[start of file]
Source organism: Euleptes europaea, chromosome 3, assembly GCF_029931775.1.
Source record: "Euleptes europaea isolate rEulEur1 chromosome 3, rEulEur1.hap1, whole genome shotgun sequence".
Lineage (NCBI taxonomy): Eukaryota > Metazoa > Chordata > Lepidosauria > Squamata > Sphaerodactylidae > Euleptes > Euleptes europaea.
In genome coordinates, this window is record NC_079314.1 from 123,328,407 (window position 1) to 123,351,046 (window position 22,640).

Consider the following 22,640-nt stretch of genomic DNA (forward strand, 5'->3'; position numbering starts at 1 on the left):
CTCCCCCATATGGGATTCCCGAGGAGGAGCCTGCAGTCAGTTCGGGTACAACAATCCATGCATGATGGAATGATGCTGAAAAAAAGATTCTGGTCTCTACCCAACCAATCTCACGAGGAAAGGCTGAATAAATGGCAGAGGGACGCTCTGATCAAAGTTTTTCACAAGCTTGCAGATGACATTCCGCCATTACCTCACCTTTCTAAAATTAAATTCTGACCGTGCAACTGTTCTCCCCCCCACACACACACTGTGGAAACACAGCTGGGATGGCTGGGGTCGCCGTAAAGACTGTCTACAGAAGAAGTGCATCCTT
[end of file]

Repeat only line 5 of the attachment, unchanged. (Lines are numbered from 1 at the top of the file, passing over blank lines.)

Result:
Consider the following 22,640-nt stretch of genomic DNA (forward strand, 5'->3'; position numbering starts at 1 on the left):